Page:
29 August 2002. Matt writes: Divorce
8 August 2002. Matt writes: How to get exactly what you want
18 July 2002. Matt writes: Eleven Graceland endings
27 June 2002. Matt writes: Listopad, Prague 1989
3 June 2002. Matt writes: Engram bullets
6 May 2002. Matt writes: Sound advice
15 April 2002. Matt writes: How it all works: Cars
21 March 2002. Matt writes: Proceeding to the next stage
25 February 2002. Matt writes: Spam quartet
31 January 2002. Matt writes: Person to person
7 January 2002. Matt writes: All for the best
13 December 2001. Matt writes: Life
19 November 2001. Matt writes: Giving is better than receiving
25 October 2001. Matt writes: Ludo
1 October 2001. Matt writes: Gifts, contracts, and whispers
6 September 2001. Matt writes: The world is ending
13 August 2001. Matt writes: The Church of Mrs Bins
16 July 2001. Matt writes: Things I Don't Have
25 June 2001. Matt writes: Fighting the Good Fight
31 May 2001. Matt writes: Code dependency
7 May 2001. Matt writes: Up The Arse, Or Not At All
5 April 2001. Matt writes: The increasing nonlinearity of time
19 March 2001. Matt writes: Hit Me Baby, One More Time
22 February 2001. Matt writes: Space, Matter, Cities, Sausages
29 January 2001. Matt writes: Truth in Advertising
1 January 2001. Matt writes: Six predictions for tomorrow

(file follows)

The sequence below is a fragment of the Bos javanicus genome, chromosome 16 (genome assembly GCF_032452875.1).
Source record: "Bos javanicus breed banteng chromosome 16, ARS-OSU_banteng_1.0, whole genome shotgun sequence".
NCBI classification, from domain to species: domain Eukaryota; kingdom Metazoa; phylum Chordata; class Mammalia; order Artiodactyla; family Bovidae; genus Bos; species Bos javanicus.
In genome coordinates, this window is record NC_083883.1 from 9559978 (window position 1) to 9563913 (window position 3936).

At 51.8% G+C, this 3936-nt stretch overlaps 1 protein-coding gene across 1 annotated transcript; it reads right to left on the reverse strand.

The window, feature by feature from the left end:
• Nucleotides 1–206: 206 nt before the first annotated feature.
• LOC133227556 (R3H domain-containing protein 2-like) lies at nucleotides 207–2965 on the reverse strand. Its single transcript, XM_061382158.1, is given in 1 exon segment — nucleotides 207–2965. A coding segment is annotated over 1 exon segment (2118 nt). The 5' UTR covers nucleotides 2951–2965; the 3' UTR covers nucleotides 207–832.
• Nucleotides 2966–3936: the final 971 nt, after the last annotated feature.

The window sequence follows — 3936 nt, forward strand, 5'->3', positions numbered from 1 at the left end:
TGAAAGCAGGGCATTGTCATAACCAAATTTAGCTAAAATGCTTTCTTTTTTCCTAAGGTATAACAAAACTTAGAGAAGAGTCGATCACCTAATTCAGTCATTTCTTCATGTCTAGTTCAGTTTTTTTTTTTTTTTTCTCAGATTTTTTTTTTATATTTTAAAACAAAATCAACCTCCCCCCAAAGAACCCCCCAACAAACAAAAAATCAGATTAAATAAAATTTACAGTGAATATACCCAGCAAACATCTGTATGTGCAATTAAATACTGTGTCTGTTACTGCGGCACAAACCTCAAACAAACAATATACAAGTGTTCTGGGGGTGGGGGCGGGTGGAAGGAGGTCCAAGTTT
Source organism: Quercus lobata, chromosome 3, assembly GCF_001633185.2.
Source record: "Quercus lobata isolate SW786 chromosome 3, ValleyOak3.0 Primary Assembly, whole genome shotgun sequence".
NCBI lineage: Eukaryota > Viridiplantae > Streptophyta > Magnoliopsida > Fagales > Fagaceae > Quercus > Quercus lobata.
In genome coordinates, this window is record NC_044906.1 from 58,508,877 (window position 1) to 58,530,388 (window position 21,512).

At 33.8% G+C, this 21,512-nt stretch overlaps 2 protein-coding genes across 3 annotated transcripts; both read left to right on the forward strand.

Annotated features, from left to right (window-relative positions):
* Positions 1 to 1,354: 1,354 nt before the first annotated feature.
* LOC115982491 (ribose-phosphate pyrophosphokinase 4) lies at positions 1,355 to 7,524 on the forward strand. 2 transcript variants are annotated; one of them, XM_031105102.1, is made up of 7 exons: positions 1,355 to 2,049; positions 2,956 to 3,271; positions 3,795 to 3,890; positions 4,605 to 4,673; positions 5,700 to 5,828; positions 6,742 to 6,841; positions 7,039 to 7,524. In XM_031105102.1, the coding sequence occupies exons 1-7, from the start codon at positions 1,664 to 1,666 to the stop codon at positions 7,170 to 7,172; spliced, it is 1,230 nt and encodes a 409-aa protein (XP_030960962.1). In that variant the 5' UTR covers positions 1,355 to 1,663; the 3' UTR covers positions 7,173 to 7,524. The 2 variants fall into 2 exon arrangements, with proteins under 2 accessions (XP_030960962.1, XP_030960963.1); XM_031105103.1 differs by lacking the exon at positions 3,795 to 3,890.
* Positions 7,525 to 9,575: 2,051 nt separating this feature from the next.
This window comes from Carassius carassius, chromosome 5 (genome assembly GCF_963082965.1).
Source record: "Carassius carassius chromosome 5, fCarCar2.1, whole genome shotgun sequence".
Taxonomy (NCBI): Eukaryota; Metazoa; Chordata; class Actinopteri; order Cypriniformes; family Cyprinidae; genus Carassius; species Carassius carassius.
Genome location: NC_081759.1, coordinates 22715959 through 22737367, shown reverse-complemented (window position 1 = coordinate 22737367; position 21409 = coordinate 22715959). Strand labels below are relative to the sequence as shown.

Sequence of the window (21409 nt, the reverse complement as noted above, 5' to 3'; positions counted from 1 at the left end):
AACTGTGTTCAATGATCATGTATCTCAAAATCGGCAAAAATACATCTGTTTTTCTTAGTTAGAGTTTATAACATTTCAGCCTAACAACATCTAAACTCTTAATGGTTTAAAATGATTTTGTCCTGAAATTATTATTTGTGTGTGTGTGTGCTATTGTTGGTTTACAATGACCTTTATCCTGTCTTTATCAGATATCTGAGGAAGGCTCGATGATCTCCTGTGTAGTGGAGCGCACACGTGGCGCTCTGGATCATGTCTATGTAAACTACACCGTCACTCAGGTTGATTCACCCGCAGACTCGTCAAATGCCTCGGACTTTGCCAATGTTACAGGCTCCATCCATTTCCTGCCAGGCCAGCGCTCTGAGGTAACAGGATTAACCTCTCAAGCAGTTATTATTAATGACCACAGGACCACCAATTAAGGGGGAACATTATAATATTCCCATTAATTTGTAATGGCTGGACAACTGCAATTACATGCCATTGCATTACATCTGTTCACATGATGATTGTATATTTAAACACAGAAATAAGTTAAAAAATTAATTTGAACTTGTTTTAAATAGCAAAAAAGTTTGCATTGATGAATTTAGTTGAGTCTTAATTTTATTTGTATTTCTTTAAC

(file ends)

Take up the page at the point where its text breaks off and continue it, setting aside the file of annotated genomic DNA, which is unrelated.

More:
7 December 2000. Matt writes: You must reach this line to ride
16 November 2000. Matt writes: The truth about the leopard
23 October 2000. Matt writes: Shopping mauls
28 September 2000. Matt writes: Heavy traffic on the road to Utopia
4 September 2000. Matt writes: Sixty worlds a minute
17 July 2000. Matt writes: You, Me, and Face-space

Let meeeeeee entertain you

We are all Upsideclown: Dan, George, James, Jamie, Matt, Neil, Victor.

Material is (c) respective authors. For everything else, there's

Never come here again

And weeeeeee can entertain you by email too. Get fresh steaming Upsideclown in your inbox Mondays and Thursdays, and you'll never need to visit this website again. To subscribe, send the word subscribe in the body of your mail to (To unsubscribe, send the word unsubscribe instead.)


... On this page: ... Archive ... About ... Subscribe ... ... Upsideclone